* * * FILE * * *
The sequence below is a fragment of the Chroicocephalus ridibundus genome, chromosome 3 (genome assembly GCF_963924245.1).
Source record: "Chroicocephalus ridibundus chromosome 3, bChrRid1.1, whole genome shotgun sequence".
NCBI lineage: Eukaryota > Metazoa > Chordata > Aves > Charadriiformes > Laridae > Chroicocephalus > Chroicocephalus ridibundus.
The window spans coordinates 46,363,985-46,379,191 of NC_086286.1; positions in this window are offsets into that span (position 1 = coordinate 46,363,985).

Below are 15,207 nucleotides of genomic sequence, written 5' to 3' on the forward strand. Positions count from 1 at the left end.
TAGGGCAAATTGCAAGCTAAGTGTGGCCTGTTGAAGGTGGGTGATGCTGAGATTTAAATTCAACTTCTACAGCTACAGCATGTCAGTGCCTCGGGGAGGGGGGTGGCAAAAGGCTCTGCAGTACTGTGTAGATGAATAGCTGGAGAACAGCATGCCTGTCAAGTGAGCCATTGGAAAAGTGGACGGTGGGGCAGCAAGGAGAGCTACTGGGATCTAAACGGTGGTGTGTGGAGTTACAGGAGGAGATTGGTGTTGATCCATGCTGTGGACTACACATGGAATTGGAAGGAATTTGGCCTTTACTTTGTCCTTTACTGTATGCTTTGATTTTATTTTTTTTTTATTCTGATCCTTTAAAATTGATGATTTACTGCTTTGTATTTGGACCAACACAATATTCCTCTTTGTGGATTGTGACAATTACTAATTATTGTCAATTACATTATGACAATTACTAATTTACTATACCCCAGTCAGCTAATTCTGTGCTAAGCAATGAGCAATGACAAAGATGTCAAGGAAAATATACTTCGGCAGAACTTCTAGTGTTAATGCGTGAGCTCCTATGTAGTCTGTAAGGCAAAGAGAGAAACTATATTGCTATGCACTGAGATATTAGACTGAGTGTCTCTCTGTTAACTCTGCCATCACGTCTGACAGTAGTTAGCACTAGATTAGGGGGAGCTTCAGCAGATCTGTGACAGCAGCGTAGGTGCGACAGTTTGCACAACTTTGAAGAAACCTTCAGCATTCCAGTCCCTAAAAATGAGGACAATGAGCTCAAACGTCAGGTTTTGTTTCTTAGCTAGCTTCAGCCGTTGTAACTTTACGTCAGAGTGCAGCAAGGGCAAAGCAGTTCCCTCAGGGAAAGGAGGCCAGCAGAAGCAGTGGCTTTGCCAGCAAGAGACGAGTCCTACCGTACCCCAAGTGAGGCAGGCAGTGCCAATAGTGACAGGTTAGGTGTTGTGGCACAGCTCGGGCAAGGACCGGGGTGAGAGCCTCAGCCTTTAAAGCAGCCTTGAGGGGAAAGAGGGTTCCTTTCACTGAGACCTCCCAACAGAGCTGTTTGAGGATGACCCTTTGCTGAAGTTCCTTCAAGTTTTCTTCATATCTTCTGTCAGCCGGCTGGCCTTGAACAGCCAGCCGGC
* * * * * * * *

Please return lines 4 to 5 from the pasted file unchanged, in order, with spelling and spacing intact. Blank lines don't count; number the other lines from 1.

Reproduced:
The window spans coordinates 46,363,985-46,379,191 of NC_086286.1; positions in this window are offsets into that span (position 1 = coordinate 46,363,985).

Below are 15,207 nucleotides of genomic sequence, written 5' to 3' on the forward strand. Positions count from 1 at the left end.